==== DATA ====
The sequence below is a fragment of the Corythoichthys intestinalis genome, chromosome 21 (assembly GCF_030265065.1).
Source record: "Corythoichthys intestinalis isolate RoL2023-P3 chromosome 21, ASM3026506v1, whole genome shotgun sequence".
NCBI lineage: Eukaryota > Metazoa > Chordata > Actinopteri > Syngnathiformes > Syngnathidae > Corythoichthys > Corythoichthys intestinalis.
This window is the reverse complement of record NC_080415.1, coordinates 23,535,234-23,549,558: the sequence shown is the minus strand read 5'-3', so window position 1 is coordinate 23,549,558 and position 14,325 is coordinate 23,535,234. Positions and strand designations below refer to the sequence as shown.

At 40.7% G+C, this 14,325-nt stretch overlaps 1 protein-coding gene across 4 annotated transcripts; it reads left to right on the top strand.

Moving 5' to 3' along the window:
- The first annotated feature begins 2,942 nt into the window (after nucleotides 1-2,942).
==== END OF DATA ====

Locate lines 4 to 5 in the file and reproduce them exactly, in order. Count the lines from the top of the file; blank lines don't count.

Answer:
This window is the reverse complement of record NC_080415.1, coordinates 23,535,234-23,549,558: the sequence shown is the minus strand read 5'-3', so window position 1 is coordinate 23,549,558 and position 14,325 is coordinate 23,535,234. Positions and strand designations below refer to the sequence as shown.

At 40.7% G+C, this 14,325-nt stretch overlaps 1 protein-coding gene across 4 annotated transcripts; it reads left to right on the top strand.